Weekly Features (scroll down)
Each week, I'll feature a different "function" and a "framework" from the ArtsManaged Field Guide. Scroll to the bottom of this email to find them.
- Function of the Week: Marketing
- Framework of the Week: Motivation, Opportunity, Ability
The arts are often described as reflective and ruminative, detached from practical concerns, and focused on the inner life. But creative and management practice in the arts are inextricably entangled with action. A creative inspiration manifests only when the artists move or make a mark. Arts managers only have an impact when they do something.
Stephen Sondheim and James Lapine, from Sunday in the Park with George
This doesn't mean that artistic or management practice lack reflection. It just underscores that action is a defining element of what art is and what art does.
That shouldn't be a surprise. We humans are action figures, after all, evolved to engage and endure the problems of living. And every sensory, cognitive, emotional, and social system we have is shaped by its potential for action (see Substrate for more).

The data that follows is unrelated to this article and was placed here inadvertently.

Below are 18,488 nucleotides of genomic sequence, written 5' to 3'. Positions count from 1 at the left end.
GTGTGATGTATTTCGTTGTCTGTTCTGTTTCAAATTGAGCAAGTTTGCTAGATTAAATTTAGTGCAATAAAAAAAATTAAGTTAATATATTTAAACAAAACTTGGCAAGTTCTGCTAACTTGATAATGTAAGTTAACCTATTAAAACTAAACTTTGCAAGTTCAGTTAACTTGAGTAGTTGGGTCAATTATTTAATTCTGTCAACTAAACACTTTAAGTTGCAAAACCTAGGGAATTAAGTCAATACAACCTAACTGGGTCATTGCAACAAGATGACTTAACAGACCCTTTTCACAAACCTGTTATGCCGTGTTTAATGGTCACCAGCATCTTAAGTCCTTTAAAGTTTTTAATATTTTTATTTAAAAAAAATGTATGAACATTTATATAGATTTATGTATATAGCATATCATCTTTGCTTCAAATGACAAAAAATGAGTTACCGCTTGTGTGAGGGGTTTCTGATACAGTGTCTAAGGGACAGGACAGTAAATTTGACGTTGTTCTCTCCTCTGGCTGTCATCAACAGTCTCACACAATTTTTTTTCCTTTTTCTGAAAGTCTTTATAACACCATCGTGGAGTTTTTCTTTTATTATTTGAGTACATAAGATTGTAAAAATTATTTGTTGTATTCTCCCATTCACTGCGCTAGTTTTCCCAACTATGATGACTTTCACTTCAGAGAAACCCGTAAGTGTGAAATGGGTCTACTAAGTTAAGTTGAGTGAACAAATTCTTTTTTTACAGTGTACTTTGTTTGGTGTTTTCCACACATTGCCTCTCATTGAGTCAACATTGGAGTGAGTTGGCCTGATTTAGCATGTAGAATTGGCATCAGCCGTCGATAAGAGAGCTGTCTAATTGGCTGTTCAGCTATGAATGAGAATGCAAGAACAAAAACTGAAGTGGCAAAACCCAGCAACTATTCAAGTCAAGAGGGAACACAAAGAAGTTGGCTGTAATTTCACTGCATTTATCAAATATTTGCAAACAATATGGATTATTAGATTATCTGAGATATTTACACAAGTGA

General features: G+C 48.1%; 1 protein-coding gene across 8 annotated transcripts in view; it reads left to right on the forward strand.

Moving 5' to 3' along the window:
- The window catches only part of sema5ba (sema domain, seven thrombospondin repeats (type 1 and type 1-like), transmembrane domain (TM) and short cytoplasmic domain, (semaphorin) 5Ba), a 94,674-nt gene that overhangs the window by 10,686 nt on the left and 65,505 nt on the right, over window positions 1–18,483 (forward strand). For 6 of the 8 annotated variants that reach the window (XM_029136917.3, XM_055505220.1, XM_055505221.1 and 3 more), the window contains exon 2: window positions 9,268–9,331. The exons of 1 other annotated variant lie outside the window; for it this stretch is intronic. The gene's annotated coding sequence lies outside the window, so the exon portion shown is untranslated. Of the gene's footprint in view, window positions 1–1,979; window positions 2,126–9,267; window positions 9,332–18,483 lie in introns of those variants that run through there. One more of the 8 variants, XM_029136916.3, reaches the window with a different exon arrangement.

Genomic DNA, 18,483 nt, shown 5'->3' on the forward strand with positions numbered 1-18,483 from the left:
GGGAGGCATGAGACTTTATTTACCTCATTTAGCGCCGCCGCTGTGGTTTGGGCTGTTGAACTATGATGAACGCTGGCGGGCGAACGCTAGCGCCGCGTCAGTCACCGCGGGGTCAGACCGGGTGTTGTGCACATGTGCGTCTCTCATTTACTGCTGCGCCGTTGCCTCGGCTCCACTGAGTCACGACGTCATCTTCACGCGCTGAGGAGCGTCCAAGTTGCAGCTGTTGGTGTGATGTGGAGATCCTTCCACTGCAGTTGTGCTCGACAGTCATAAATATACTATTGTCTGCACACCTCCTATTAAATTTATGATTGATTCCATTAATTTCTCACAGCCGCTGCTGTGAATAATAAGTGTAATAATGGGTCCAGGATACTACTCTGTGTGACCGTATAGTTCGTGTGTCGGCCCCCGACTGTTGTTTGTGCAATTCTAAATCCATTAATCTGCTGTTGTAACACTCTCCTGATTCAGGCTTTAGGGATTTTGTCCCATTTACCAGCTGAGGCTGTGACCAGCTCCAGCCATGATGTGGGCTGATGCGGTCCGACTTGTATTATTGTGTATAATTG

Organizational theorist Karl Weick suggested that “thinking is inseparably woven into and occurs simultaneously with action.” We don't just express our thinking in an email, a memo, a policy, or a gesture. Those actions are thinking. We make sense of the world by acting in it. And we act in the world to make sense of it, so that we can act in it.
The ArtsManaged Field Guide is an attempt to extend this truth to the ways we explore, explain, and express Arts Management as a professional practice. That's why the guide focuses on functions – categories or repertories of action – as well as the frameworks we can use to attend, perceive, and act effectively.
Function of the Week: Marketing
Marketing includes a repertory of actions intended to create, communicate, and reinforce expected or experienced value.
Read and watch more about marketing in the Field Guide.
Framework of the Week: Motivation, Opportunity, Ability
When a colleague isn’t performing to a standard you thought you both agreed upon, there are three words that can help you find a path to clarity, insight, and positive action.
Is the primary issue a matter of motivation (the internal goal state of the person, or the connection between the work at hand and the outcomes they care about), opportunity (the environmental aids or barriers to expected behavior), or ability (the skills or capacities the person brings to the work)? Your path to productive action will depend upon what you learn.
Read about the Motivation, Opportunity, Ability framework in the Field Guide.